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July 2024
Vol. 23, No. 10

Out of My Head

The Value of Things

by Al HowardFebruary 2020

What’s the value of a record? There are plenty of options with which to do your research. Websites, completed auctions, price guides, quality, songs, lyrics, melodies, one’s personal relationship. Value can take on so many different meanings in a land where perspectives are infinite. I bought a record at the swap meet this morning for a dollar. According to it’s worth $8. If pressed by the seller, I would have gladly given $20 for it. Though as an adverb, “gladly” may be a stretch, “reluctantly, cursing the sky, but willingly” may be more accurate. The album was the Bermuda Merrymakers at Horeshoe Bay. The drummer sold my mother her first car. My mom didn’t drive until she was in her 40s, but she got a license because she wanted to take me to a better school than the ones in our immediate surroundings. And, somehow, on this rainy day in San Diego where all my intentions of sleeping in were squashed by a paralyzing fear of missing something good, I found this record. They couldn’t have pressed more than 500 of them, in Bermuda, about 50 years ago and there it was, in a molded stack of show tune and easy listening albums so stripped of interest I barely got through the stack. I was thoroughly excited in an otherwise dismal bargain hunting excursion. I could plant this record in my mom’s collection and hopefully shock her just shy of a heart attack.

The topic of value had been on my mind of late. Some years ago I purchased a Velvet Underground & Nico record for $2. I didn’t want to pay more than a dollar for it. Before you accuse me of obnoxious frugality, hear me out. I’ve had the fortune of finding a number of these original pressings through the years. They’re almost always hammered beyond recognition. The record, one of my favorites, offers some insight into the turbulent lives led by those Velvet Underground fans exposed early on to the music. Because every time I find this record, I have the brevity of excitement and I’ll pull the vinyl out of the sleeve and it looks like Wolverine dj-ed with it at an East County methamphatemine party. There are often circular stains from where glass bottles were rested; it’s more likely autographed by cigarette burns than one of the musicians. But, I’ll buy it in any condition because it has that rad Andy Warhol cover and eventually I’ll put all of them together and Frankenstein a beautiful copy for myself. This one I got for a lofty $2 looked like it had been torn apart by rabid cats with a grudge against the avant garde. A good portion of the cover was missing, lost in the ether of time, the record itself was a glazed donut of lord knows what. If you licked it you’d probably see surreal trails for 7-10 hours, followed by a new life outlook and a free tie-dye.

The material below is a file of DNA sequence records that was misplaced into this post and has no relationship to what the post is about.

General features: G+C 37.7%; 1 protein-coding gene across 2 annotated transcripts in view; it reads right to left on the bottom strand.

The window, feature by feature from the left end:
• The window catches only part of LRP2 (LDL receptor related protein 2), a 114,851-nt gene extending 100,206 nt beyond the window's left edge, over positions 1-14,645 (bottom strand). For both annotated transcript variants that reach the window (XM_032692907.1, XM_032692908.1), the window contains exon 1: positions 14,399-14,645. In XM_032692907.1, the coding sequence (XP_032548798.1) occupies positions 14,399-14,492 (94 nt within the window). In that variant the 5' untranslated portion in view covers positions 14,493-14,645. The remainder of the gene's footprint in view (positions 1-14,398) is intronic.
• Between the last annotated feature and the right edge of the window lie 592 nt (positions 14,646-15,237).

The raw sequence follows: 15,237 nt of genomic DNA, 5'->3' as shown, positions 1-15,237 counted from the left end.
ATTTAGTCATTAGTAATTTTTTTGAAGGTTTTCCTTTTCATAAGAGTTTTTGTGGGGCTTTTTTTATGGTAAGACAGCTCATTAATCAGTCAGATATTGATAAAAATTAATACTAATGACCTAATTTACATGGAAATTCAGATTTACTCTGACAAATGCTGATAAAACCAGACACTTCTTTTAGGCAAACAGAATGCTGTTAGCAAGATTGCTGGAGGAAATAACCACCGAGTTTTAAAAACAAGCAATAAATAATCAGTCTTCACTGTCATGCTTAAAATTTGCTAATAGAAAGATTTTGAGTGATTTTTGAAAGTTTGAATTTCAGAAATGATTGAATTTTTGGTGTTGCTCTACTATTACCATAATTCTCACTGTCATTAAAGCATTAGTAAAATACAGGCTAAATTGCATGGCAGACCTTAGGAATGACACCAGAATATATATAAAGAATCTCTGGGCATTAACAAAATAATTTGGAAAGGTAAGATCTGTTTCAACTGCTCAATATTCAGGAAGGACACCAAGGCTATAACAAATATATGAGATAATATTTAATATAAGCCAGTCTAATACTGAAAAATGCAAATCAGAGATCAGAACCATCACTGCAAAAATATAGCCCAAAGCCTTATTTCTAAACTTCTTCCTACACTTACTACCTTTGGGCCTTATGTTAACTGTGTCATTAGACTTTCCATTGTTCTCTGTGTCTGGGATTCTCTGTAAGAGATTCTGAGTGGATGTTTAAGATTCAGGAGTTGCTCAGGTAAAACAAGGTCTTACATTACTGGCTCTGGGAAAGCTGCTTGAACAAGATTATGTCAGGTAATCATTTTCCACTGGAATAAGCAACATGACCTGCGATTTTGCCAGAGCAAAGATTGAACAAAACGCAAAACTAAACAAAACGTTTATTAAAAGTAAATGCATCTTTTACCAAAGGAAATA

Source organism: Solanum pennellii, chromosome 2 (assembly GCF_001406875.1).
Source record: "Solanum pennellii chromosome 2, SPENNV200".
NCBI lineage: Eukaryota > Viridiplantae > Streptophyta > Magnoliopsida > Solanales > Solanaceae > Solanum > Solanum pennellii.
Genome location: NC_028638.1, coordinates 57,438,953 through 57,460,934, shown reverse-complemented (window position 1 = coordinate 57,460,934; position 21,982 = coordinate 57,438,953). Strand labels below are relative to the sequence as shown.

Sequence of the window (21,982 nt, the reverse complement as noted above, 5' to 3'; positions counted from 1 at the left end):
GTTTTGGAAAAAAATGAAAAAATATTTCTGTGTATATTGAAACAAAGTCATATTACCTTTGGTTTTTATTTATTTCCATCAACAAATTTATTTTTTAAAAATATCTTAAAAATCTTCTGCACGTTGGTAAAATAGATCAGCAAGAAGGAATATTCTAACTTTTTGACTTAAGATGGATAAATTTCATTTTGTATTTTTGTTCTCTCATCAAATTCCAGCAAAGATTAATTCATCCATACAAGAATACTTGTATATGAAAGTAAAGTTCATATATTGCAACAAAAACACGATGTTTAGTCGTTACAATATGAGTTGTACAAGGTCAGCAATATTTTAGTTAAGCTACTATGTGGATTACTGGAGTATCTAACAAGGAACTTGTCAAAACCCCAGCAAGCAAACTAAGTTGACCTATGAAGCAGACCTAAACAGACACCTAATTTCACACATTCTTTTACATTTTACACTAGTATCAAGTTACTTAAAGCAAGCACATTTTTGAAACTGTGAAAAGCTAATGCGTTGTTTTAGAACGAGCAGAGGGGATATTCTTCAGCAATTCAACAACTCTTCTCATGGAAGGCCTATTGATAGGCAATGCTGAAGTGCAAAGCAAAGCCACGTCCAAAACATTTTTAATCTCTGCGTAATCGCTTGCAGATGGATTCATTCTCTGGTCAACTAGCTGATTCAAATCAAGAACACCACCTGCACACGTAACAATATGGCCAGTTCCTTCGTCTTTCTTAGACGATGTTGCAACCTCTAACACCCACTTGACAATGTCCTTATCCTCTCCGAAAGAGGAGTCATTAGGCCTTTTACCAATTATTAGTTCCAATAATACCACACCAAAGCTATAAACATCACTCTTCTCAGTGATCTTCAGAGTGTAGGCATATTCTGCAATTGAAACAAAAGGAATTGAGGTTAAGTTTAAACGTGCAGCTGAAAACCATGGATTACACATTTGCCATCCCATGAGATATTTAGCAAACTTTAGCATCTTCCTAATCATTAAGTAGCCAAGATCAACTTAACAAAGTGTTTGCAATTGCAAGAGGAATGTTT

This is the actual description I used when listing this record on eBay for a seven-day auction starting at 99 cents. It was probably the most honest set of words I’ve ever strung together. By the time the auction was over, the record, missing a portion of the cover, playable for only a couple of tracks with enough background noise that it became the foreground, dirty and dinged, sold for $66 to someone who needed it more than me. Far surpassing the $3 I would have been content with. During the auction one of the bidders and i started a correspondence. His peak bid was $3. We were both surprised how high it was going for, he said I’d perhaps dent my rent a little. Living in San Diego, it likely covered 13 minutes of my monthly. At $66, I can only assume that Moe Tucker sold the buyer’s mom her first car.

I can’t place a price on the way that the light shines on a lost memory

A penny for your thoughts, which I found on the ground, is now worth a whole world to me

Times takes your back through the bends and the cracks

And the folds and the maps of a life

And I’m out in the deep on the verge of some sleep though these thoughts keep me up through the night

Can’t claim a cost on the things I have lost as they slipped though the hands like the sand

Just out of reach though I search and I seek for the place where they keep to no end

The soundtrack that played as we painted the days with the moments that matter always

And you hear a slow song tell you where you belong and you’re finding yourself as it plays

In the place our memories keep

I can’t quite forget how the table was set in a house past the reach of my mind

It’s a painting we have like an old photograph that tethers us tight to a time

It’s a slide show you’ve seen in a fractured day dream where the dust looks so crisp in the light

And the ticket is free, what you hear, what you see

When you travel behind your closed eyes

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